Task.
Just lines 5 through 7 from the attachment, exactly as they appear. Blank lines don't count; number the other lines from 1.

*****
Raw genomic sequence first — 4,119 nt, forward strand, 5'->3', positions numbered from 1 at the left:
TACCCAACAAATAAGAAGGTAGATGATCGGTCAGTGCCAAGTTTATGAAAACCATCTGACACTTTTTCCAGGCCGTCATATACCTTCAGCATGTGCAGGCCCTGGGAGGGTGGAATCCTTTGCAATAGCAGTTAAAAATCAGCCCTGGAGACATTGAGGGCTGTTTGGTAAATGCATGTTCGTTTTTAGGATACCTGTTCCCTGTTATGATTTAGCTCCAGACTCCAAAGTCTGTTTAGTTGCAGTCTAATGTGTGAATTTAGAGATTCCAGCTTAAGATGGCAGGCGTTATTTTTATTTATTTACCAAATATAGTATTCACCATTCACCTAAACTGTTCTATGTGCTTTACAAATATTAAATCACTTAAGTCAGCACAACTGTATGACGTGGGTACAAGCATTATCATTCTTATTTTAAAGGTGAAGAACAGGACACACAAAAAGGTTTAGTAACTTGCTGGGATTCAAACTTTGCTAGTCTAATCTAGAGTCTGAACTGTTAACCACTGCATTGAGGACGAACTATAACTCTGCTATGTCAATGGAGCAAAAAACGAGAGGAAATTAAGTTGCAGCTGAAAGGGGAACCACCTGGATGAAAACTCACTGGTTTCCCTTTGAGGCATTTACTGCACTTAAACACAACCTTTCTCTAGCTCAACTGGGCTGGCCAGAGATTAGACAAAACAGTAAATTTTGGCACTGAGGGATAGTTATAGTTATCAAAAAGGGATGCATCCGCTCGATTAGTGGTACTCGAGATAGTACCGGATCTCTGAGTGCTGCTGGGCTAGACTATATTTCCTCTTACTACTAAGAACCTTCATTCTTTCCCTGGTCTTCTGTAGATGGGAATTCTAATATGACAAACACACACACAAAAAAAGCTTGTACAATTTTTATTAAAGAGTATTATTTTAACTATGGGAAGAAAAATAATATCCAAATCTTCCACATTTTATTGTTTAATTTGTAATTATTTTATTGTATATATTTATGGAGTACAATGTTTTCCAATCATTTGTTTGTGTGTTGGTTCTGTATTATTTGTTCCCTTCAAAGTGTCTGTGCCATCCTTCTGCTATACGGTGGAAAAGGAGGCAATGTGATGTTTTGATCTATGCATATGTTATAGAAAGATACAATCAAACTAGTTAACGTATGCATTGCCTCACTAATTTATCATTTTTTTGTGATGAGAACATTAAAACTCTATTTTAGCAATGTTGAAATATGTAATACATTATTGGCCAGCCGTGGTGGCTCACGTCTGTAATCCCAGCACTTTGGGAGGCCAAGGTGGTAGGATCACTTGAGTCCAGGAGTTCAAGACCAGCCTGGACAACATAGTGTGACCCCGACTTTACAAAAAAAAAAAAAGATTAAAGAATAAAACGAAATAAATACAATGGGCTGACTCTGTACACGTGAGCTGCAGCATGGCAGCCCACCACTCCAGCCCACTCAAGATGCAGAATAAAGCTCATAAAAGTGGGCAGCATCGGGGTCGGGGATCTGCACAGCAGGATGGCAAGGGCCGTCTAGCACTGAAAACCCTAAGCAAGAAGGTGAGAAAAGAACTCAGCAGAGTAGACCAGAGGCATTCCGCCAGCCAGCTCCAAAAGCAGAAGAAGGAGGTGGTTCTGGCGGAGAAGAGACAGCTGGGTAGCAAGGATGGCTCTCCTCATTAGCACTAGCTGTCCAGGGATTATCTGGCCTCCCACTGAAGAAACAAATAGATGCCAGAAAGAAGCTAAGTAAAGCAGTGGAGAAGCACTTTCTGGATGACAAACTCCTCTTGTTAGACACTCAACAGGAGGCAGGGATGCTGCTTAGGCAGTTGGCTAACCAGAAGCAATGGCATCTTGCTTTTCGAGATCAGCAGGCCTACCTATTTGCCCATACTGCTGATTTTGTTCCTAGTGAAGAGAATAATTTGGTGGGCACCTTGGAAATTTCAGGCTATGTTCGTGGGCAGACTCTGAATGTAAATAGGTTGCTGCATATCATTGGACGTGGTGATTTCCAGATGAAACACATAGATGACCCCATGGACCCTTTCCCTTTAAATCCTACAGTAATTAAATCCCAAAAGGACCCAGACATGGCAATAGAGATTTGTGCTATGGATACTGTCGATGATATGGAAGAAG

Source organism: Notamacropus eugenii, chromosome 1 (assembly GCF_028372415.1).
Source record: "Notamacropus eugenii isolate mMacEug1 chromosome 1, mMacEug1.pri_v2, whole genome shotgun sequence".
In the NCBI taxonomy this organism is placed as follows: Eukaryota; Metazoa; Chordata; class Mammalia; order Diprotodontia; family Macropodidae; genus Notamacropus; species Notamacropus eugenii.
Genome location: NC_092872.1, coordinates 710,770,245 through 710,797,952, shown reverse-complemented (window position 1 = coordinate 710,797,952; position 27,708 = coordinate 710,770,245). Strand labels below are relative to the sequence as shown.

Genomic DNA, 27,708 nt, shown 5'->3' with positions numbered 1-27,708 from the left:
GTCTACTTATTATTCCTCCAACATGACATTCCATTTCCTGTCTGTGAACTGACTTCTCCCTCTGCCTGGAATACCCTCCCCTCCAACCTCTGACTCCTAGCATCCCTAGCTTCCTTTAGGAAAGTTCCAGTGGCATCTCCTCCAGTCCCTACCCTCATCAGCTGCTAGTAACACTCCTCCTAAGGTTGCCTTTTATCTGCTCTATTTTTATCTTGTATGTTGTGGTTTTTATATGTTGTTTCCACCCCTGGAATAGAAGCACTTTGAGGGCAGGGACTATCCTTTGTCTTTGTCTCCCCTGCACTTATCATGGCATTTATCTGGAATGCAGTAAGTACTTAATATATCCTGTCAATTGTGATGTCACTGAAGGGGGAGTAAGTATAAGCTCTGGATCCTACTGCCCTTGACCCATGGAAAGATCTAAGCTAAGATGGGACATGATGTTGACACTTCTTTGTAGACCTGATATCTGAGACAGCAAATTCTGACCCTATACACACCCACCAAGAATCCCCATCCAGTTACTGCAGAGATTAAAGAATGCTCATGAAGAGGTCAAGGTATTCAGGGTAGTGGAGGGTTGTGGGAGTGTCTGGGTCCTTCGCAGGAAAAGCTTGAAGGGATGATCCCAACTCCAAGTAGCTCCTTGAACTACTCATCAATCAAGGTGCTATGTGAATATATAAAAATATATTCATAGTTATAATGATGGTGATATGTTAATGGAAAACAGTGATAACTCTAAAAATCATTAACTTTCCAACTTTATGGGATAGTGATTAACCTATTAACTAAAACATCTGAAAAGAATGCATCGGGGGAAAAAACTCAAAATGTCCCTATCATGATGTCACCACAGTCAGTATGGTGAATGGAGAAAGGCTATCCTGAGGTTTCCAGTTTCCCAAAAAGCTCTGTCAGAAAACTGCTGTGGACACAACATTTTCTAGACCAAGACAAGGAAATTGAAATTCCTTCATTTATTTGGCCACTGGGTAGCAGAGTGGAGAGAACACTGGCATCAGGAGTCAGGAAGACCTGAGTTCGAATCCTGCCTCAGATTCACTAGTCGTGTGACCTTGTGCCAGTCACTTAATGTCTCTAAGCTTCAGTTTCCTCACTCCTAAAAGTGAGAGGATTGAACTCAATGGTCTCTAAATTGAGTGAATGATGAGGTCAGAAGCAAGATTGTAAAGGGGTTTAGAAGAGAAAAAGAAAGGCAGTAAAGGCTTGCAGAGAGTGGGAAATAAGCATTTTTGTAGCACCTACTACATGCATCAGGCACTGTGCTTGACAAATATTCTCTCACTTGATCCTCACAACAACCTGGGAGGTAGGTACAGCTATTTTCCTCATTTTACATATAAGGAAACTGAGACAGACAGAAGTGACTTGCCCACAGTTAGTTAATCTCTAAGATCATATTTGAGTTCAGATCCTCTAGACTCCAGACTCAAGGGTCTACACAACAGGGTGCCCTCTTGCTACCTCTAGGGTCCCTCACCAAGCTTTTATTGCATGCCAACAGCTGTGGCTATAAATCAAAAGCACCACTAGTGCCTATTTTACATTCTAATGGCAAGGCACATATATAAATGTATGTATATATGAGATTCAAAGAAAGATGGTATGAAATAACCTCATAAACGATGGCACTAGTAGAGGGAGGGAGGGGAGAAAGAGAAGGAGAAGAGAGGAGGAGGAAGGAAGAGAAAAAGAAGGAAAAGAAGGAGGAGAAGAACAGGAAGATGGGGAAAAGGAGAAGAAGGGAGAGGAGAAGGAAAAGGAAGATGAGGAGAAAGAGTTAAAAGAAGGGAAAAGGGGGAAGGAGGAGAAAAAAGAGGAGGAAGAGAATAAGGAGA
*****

In the NCBI taxonomy this organism is placed as follows: Eukaryota; Metazoa; Chordata; class Mammalia; order Diprotodontia; family Macropodidae; genus Notamacropus; species Notamacropus eugenii.
Genome location: NC_092872.1, coordinates 710,770,245 through 710,797,952, shown reverse-complemented (window position 1 = coordinate 710,797,952; position 27,708 = coordinate 710,770,245). Strand labels below are relative to the sequence as shown.

Genomic DNA, 27,708 nt, shown 5'->3' with positions numbered 1-27,708 from the left: